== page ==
The Nicaraguan Embassy in Panama is located in the La Alameda urbanization, a middle-class neighborhood in Panama City. The usual peace of the neighborhood was disrupted on Wednesday, February 7, when it was revealed that former President Ricardo Martinelli, convicted of corruption and large-scale money laundering, had sought refuge in the government of Daniel Ortega and Rosario Murillo.
Martinelli’s employees began arriving that day with trucks and vans to unload goods at the old house, which had its roof torn off and walls and bars peeling off. according to the newspaper panama press, The former President was transported with two Nisato brand air conditioners, a 32-inch television and a 65-inch RGA brand television; A large water tank, a family-sized gas grill, and even his pet: a dog named Bruno.
Martinelli’s presence has created a diplomatic dispute between the Panamanian government and Ortega-Murillo. That same Wednesday, Managua granted political asylum to the former president and re-election candidate. “In accordance with the Convention on Asylum of 1928 and the Convention on Political Asylum of 1933, ratified by our country, and recognizing that asylum is an institution of a humanitarian nature and that all persons may live under its protection, without discrimination as to nationality, Nicaragua “decided to grant asylum to Mr. Ricardo Alberto Martinelli Berrocal, former President of the Republic of Panama,” the Sandinista Foreign Ministry indicated.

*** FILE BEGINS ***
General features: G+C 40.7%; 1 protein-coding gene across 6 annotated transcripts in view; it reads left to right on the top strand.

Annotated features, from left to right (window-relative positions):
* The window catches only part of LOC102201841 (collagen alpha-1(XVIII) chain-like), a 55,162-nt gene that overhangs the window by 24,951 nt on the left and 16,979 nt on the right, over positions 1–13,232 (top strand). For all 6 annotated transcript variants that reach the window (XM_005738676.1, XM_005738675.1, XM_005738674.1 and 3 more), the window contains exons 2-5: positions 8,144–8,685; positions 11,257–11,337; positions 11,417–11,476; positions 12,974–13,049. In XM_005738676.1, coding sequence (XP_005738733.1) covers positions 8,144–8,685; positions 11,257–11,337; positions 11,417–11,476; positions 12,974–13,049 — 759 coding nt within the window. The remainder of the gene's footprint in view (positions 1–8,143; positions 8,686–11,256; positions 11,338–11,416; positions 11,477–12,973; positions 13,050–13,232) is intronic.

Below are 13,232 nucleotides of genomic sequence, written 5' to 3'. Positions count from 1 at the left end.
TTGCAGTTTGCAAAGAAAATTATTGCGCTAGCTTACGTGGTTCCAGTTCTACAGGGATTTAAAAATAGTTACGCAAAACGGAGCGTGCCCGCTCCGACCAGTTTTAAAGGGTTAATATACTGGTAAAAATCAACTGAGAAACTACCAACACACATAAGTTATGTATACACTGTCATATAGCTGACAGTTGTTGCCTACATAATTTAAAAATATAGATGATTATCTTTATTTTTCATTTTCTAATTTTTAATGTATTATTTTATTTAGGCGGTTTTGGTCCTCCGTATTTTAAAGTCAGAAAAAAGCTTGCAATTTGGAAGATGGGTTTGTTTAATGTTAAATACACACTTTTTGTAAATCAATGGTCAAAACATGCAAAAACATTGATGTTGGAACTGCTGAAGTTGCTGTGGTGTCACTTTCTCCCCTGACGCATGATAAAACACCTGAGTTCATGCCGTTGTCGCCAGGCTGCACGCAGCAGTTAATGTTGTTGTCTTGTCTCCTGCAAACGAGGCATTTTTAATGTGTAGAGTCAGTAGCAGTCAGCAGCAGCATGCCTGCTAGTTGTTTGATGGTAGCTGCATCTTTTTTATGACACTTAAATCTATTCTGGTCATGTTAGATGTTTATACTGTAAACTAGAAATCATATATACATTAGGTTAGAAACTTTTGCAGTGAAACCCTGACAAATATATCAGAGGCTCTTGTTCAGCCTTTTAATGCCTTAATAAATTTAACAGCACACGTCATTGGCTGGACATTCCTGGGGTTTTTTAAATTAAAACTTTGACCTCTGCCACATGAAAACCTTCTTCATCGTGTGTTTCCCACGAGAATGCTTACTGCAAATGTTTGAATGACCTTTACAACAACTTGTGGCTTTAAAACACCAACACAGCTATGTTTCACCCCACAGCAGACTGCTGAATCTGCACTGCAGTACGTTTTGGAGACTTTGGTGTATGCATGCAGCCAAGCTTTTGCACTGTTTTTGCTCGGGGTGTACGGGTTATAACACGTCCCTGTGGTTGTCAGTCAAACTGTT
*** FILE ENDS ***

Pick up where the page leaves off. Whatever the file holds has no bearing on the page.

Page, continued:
However, Panama has flatly refused asylum because they allege that Martinelli is not a politically persecuted individual, but a criminal facing more than ten years in prison and more than $19 million in fines for money laundering. The sentence has been pronounced.
Managua requested “safe conduct” from the Panamanian executive so that Martinelli could travel to Nicaragua to seek asylum. The request was rejected by Panama and the Foreign Ministry called Nicaragua’s ambassador, journalist Consuelo Sandoval Meza, to convey her rejection of the safe conduct request. “Any action, statement or communication made from diplomatic headquarters by former President Ricardo Alberto Martinelli Berrocal and bearing or influencing the domestic politics of Panama will be considered interference in the internal affairs of our country and, therefore, will generate diplomatic consequences.” Warned Panama’s Foreign Ministry.